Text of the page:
Conservatives in Germany are calling for a partial face veil ban. Reuters

Germany may soon be following the footsteps of France, Belgium and Switzerland by banning women from wearing face veils. Conservatives in the country are calling for a law that will prohibit women from wearing a face veil in certain environments. According to Lorenz Caffier, interior minister for the state of Mecklenburg-Vorpommern, body veils inhibit integration.

"We all reject the full veil - not only the burqa but also other types of full veil that only leave the eyes visible ... It has no place in our society," Interior Minister Thomas de Maiziere told reporters on Friday, reports Reuters. "Baring one's face is essential for our communication, co-existence and social cohesion and that's why we're asking everyone to show their faces. We want to introduce a law to make people show their faces and that means that those who breach that law will have to feel the consequences."

The proposals suggest banning civil servants, teachers, students at school and universities, and judges and witnesses in court to wear full veil. The conservative ministers also want to mandate that women show their face while behind the wheel, when they register with authorities, at demonstrations and at passport controls.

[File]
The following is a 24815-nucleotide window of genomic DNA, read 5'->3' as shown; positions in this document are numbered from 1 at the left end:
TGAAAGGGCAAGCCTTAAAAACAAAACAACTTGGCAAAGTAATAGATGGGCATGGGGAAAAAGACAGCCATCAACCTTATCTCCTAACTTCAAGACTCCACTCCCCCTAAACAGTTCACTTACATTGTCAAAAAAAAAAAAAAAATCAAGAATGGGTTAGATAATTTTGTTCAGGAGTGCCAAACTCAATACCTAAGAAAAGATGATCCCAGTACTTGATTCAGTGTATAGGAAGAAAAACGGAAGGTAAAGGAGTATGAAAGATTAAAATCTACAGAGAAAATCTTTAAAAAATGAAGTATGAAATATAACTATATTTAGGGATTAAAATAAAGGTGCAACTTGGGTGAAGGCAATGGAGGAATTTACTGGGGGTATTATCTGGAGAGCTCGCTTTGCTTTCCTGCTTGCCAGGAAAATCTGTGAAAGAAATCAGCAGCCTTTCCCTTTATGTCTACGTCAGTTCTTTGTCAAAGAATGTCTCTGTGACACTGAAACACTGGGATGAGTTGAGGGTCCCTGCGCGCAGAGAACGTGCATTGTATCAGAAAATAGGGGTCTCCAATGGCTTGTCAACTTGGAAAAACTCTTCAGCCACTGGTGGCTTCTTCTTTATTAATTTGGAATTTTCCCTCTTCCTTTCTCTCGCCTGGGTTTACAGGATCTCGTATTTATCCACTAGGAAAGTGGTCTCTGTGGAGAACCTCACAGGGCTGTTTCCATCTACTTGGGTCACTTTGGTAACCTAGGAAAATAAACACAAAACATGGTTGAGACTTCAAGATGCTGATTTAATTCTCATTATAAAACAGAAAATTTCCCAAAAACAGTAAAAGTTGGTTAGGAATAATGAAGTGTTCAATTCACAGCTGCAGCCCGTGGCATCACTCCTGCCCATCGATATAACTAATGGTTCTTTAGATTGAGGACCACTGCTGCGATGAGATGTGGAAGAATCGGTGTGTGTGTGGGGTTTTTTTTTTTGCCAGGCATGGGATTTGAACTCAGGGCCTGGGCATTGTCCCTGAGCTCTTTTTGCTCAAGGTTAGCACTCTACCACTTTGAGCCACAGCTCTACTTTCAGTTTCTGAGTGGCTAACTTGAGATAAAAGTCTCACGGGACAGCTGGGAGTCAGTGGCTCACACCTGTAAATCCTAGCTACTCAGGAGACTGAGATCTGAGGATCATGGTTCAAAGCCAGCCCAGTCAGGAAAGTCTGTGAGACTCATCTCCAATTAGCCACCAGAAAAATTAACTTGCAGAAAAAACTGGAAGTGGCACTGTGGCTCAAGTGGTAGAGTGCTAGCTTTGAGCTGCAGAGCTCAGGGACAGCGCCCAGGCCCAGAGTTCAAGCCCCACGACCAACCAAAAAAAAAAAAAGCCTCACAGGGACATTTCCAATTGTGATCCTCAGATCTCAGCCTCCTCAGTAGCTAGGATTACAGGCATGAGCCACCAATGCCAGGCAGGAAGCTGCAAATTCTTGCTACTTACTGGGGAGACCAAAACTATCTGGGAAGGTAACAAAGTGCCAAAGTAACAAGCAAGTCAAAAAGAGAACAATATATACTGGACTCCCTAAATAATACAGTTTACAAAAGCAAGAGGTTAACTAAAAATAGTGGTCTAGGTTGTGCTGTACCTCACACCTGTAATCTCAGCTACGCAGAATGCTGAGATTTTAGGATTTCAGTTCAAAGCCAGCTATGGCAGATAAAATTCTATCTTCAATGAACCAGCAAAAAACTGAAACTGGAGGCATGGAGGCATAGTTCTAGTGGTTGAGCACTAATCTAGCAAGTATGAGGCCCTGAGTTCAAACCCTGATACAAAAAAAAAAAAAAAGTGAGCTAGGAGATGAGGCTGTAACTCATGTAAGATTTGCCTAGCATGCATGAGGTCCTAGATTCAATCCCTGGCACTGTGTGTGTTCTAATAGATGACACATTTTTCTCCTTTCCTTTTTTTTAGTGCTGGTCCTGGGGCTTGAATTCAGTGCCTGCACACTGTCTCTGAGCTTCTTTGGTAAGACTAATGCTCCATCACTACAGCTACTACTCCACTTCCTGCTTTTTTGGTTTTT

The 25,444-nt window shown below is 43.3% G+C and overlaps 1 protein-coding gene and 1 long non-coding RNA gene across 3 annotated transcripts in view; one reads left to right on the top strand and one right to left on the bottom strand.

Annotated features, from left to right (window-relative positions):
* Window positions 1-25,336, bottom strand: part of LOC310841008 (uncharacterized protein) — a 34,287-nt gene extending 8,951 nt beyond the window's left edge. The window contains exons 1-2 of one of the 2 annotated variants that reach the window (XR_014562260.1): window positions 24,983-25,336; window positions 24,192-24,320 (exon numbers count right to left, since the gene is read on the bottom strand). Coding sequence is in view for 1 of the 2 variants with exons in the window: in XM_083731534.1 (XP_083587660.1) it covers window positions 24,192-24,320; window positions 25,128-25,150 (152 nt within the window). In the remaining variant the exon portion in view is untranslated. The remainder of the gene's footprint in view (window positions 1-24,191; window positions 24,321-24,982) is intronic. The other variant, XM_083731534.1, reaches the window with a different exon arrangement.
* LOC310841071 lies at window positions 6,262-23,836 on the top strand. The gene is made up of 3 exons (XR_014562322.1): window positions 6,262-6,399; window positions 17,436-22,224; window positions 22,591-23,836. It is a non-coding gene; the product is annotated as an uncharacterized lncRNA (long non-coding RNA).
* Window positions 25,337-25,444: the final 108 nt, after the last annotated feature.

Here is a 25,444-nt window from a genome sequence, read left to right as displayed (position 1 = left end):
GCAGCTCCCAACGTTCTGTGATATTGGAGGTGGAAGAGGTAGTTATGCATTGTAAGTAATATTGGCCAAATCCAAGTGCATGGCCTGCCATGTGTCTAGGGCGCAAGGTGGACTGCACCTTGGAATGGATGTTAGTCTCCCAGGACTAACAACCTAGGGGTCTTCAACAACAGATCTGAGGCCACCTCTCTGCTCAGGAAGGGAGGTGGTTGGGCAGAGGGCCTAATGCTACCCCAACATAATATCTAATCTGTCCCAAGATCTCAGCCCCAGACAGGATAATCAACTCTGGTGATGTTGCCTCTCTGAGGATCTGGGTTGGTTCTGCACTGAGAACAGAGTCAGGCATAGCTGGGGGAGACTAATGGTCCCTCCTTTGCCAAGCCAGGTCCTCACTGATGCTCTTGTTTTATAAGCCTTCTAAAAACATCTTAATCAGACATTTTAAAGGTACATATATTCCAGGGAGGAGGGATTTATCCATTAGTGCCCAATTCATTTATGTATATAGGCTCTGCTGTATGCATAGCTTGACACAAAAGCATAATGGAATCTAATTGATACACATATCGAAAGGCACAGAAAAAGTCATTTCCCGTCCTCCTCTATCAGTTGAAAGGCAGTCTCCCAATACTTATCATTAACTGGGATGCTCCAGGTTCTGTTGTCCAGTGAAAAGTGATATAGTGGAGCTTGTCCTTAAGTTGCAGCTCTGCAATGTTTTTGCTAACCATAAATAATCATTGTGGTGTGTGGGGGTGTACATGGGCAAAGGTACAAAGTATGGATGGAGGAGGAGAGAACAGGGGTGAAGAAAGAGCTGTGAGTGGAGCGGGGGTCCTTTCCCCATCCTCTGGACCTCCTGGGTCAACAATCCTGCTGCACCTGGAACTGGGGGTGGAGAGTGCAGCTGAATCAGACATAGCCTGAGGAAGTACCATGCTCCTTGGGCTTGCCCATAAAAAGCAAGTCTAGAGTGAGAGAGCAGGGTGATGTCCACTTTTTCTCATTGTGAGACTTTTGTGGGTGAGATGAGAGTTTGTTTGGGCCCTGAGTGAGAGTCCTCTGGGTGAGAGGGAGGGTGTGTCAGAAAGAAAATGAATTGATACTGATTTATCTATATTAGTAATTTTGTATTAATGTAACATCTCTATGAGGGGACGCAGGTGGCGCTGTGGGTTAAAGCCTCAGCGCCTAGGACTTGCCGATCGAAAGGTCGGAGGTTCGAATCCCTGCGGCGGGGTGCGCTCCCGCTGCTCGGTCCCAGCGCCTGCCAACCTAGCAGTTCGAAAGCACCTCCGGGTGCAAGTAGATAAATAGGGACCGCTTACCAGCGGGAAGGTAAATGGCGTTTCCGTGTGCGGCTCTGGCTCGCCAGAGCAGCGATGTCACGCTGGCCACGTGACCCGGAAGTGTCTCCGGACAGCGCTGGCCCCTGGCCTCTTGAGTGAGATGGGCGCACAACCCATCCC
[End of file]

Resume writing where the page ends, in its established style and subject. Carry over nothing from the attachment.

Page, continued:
Germany is home to four million Muslims, which make up five percent of the nation’s population. According to Aiman Mazyek, the leader of the Central Council of Muslims, there are no hard figures on how many women wear a burqa (a full body veil) or a niqab (a traditional Islamic headscarf that covers hair and face, excluding eyes).

The fairness of banning veils has been publicly discussed since three cities in France, which has banned the burqa and niqab since 2010, have banned the burkini — full body-covering swimwear. Advocates of the law maintain that the ban liberates women while those opposed argue that banning an article of clothing is oppressive.